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Proposed legislation promote sustainable living practices


The Hawaii Sustainable Community Alliance (HSCA), which formed in 2010, is hoping to propel the state towards achieving the “Priority Actions For The Year 2020” as outlined in the Hawaii 2050 Sustainability Plan.

According to HSCA President, Graham Ellis, new proposed State legislation will address at least seven out of the nine priority action benchmarks:

* Increase affordable housing opportunities for households up to 140 percent of median income

* Strengthen public education

* Reduce reliance on fossil (carbon-based) fuels

* Increase recycling, reuse and waste reduction strategies

* Develop a more diverse and resilient economy

* Create a sustainability ethic

* Increase production and consumption of local foods and products, particularly agriculture

HSCA has successfully introduced two resolutions before the Hawaii County Council and both have passed unanimously. The Sustainable Habitat Building Resolution, which passed in October 2011, instructed the Department of Public Works to establish an alternative building code. HSCA-endorsed Puna Council Member Zendo Kern is introducing an alternative building code bill to the Council this spring.

The Sustainable Living Research Site Resolution, which passed in November 2012, urges the Hawaii State Legislature to enact legislation to establish sustainable living research sites on agricultural parcels.

This led to HSCA successfully getting companion versions of a Sustainable Living Research Bill introduced into the Senate (SB361) by Russell Ruderman and in the House (HB111) by Faye Hanohano.

The bill provides for legislation to establish “Sustainable Living Research Sites” on parcels less than 15 acres that are designated “agricultural.” It will allow applicants to request exemptions from state and county codes for approved sustainable living research activities. This will enable innovators and sustainable pioneers to practice and test ways of living that are ecological and sustainable but outside of existing codes.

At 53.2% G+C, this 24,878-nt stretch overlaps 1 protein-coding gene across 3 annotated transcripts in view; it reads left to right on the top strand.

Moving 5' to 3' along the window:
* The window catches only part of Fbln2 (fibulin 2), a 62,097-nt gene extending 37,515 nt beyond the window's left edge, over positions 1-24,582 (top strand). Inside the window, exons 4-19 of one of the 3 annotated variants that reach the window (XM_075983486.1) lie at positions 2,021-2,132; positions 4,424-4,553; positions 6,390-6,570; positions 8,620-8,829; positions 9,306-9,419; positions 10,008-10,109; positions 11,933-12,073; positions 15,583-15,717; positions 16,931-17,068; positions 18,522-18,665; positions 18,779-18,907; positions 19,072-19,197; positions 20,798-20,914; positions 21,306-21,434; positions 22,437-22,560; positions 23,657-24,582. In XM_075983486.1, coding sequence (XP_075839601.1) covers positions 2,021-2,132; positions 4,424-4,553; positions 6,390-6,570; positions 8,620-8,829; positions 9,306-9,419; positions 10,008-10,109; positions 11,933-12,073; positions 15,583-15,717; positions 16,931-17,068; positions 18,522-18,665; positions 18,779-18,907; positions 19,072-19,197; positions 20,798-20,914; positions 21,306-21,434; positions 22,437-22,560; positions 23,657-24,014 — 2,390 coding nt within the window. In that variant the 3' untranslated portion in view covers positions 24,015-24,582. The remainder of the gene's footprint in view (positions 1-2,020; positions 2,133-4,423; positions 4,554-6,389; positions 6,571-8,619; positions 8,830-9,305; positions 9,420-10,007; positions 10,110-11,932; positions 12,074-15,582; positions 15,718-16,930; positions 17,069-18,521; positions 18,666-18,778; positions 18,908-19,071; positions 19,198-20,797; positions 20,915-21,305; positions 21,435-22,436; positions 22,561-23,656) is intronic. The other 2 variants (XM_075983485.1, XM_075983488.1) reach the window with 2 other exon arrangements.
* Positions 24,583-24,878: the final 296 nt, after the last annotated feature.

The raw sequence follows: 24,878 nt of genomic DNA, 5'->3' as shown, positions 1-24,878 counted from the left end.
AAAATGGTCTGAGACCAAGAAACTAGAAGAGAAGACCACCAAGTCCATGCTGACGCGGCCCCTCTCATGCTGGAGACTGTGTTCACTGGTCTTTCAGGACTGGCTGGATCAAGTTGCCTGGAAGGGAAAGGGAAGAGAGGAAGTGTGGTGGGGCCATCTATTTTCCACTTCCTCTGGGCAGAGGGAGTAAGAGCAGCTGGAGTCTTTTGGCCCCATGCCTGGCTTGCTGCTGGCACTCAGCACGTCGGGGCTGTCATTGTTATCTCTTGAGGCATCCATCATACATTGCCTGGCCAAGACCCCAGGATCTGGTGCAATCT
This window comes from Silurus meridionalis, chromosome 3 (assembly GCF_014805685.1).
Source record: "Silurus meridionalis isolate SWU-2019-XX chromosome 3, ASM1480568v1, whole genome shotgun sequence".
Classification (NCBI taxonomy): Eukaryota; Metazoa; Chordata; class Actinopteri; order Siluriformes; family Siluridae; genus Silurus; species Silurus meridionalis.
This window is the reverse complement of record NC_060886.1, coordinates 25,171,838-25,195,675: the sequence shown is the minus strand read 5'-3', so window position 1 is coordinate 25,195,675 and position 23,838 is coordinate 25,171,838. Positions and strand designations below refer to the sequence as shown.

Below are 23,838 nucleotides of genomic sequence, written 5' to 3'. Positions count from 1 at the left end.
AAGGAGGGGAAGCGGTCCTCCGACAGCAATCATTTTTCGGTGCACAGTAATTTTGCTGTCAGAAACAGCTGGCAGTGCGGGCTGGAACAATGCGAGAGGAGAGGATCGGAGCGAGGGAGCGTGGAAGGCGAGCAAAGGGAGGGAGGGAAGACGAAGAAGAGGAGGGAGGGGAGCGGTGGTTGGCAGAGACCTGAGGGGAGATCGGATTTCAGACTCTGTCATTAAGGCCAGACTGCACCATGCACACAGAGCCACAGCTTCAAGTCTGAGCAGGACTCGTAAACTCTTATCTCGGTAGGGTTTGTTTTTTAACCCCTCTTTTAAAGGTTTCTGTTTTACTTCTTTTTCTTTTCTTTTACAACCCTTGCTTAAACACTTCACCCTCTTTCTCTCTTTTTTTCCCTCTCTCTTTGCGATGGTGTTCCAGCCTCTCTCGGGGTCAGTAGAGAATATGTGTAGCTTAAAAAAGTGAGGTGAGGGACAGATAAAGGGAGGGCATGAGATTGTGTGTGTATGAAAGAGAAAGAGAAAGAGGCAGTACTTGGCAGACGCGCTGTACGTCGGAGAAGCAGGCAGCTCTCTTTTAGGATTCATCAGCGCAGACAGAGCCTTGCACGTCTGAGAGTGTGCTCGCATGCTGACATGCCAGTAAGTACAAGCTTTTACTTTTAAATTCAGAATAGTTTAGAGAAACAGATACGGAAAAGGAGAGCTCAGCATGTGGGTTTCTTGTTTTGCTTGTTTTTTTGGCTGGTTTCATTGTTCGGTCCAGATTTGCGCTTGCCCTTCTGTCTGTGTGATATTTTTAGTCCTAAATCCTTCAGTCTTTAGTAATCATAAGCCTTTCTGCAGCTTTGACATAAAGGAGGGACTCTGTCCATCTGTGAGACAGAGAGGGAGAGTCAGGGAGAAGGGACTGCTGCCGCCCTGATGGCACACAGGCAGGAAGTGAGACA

Research will include new ways to live in ecovillage-type communities, build affordably and sustainably, provide alternative energy, conserve and harvest fresh water, conserve and improve topsoil without expensive or toxic inputs, increase local food production and quality, provide onsite waste treatment and recycling, and many other developing techniques for sustainable living.

This proposed legislation will also:

* Increase affordable and sustainable green housing

* Increase employment in small business sustainable enterprises

* Help to reverse the disturbing trend of a rapidly aging population of farmers by encouraging the growth of small locally owned farms that educate and employ a new breed of young farmers

* Provide added protection for consumers from the disruptions in transport of supplies to Hawaii islands (This is a growing concern for many residents)

* Reduce dependence on imports of food and energy by promoting locally sustainable alternatives

* Create alliances for multi-cultural collaborations on community-based sustainable research and development

* Promote the development of think tanks focusing on sustainable research and development, as well as elevating Hawaii’s position as a pioneer and leader in sustainable living

* Educate consumers regarding current practices in the measure of wellbeing and a healthy society

* Help to alleviate the island’s landfill problems by increasing ways to reduce, reuse, and recycle.

The Hawaii Sustainable Community Alliance (HSCA) is a grassroots non-profit organization that has been supporting and promoting creative sustainable community development since 2010. With more than 550 members, HSCA has been working towards amending current laws to allow more sustainable, eco-friendly practices, communities, and buildings.

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